With just a relatively short regulation and a Revenue Ruling, Treasury simply and in a very straightforward way laid out the definitive structure for defined contribution plans (like 401(k) plans) to start providing lifetime income in a market friendly manner.Here’s a brief overview of what Toth says are the five significant issues that the IRS regulation, as well as the related Revenue Ruling, 2012-3 on spousal consent, raise:
- Lifetime income as an investment. The QLAC and revenue ruling “both confirmed a critical point: that the annuity contract can be treated as a plan investment, rather than a plan benefit. They both made it clear that the purchase of the product could be a plan investment, rather than as for funding a benefit feature under a plan design. It is a critical distinction."
- Spousal rights. "Though the annuity purchase may be an investment, and not a benefit structure, [the revenue ruling] and QLAC clarified that spousal rights will still apply on distribution of funds from the annuity (even if the annuity is distributed from the plan) and described the manner in which those rights will be applied."
- Annuity starting date. “In outlining spousal rights, [the revenue ruling] -3 also provided us with a sensible definition of annuity starting date. Effectively, it is the payment date on which a contract payment can neither accelerated or commuted. ... This will serve the plan in many ways, including making possible sane application of the manner in which QDROs and the like will apply, as well as the manner in which a required minimum distribution is computed.”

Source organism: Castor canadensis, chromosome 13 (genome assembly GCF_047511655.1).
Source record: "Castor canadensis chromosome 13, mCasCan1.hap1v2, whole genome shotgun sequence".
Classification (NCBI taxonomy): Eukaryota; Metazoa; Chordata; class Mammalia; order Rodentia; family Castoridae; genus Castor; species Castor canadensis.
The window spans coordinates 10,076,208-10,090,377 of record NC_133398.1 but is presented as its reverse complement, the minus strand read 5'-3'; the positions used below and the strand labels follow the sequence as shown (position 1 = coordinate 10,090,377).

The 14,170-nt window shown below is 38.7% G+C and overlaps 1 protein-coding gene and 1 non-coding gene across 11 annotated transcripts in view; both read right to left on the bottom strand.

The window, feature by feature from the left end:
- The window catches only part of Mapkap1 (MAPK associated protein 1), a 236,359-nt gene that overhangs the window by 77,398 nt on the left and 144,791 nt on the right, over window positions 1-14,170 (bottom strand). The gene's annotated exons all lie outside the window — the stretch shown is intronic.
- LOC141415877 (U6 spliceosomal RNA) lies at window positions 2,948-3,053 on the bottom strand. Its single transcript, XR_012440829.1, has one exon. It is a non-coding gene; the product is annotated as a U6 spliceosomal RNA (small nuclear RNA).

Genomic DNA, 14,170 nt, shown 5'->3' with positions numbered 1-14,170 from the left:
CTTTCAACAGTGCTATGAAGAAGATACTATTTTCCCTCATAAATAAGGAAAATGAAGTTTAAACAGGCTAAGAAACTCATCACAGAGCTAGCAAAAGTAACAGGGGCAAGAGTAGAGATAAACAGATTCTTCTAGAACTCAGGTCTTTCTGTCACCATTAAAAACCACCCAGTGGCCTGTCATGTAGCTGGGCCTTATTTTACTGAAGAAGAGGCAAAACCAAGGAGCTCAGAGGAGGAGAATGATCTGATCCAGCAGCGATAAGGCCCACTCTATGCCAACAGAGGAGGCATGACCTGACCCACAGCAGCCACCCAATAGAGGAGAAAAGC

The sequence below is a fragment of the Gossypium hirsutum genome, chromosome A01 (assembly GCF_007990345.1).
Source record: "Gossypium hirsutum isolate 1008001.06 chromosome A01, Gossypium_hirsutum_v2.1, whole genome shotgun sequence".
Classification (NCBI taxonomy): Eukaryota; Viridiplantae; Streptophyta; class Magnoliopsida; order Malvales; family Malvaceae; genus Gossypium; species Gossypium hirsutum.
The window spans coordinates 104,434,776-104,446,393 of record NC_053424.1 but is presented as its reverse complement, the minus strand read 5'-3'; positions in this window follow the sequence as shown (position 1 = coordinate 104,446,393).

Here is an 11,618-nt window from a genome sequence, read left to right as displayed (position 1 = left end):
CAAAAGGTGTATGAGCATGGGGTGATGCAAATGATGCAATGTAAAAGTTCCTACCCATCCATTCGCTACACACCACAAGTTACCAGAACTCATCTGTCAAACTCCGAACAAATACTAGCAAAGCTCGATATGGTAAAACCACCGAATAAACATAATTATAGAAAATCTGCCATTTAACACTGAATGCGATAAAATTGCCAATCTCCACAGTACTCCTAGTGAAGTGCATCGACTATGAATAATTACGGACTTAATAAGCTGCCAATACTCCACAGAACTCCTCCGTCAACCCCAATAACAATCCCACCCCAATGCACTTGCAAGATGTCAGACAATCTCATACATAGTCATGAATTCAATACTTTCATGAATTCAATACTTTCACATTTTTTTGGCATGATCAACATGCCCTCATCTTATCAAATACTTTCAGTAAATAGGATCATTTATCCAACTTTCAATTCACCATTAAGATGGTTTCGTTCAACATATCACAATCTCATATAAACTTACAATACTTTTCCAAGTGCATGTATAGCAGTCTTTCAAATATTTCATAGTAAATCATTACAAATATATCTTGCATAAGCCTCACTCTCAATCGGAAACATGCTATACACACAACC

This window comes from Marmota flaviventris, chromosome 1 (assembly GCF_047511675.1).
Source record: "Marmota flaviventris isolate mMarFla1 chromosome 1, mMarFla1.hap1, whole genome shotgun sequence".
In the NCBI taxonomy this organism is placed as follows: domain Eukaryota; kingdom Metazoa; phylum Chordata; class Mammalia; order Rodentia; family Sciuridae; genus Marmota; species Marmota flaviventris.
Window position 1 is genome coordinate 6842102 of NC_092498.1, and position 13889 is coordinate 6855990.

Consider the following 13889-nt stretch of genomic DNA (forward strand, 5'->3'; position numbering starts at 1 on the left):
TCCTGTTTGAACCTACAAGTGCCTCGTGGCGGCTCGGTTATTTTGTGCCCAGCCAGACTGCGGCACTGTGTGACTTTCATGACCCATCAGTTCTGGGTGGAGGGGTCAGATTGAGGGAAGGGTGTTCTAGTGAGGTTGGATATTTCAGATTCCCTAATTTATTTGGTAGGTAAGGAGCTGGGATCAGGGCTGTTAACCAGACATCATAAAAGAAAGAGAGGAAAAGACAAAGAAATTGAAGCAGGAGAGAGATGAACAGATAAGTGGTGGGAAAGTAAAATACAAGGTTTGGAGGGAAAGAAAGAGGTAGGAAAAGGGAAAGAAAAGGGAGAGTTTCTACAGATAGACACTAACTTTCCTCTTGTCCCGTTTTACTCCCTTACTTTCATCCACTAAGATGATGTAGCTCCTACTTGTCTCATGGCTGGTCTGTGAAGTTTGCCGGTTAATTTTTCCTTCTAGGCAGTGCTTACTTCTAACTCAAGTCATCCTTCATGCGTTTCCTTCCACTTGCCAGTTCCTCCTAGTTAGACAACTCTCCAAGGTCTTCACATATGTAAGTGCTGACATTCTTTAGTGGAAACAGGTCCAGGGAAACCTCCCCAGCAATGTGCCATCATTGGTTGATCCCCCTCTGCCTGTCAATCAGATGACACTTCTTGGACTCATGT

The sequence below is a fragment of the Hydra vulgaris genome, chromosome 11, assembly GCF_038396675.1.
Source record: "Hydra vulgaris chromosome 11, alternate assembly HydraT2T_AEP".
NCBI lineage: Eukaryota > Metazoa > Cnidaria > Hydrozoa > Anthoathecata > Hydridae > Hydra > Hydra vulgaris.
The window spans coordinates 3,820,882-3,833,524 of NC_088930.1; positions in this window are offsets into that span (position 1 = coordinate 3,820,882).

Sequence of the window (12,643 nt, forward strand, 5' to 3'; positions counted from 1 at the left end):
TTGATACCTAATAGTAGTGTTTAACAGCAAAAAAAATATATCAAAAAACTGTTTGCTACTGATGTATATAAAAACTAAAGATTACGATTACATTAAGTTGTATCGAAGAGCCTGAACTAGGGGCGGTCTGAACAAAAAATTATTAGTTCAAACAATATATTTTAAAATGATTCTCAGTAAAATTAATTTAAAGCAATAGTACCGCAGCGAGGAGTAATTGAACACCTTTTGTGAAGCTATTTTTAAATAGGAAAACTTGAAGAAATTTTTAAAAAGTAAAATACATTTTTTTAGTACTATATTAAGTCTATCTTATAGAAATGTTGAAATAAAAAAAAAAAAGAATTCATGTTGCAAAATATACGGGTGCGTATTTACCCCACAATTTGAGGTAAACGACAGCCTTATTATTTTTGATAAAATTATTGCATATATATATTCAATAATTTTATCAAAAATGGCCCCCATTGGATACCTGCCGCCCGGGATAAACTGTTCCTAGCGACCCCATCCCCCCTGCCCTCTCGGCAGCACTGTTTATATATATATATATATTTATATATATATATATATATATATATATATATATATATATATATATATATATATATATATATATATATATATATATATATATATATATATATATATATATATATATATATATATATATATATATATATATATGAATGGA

- Forfeiture. “[T]reasury and the IRS made it clear that, once the benefits are purchased, they can only be forfeited by death (and, then, only if the spouse is protected or given the right to waive), and otherwise subject to the 401(k) rules. This may create portability issues but there are better ways to address that issue than allowing forfeiture. ..."
- Reporting and disclosure. “A QLAC requires IRA type of reporting, and a new participant disclosure. This is probably the most striking of the new rules: the concept actually enables structural solutions to a number of other problems,” including the ability to enable contract consolidation after leaving the plan.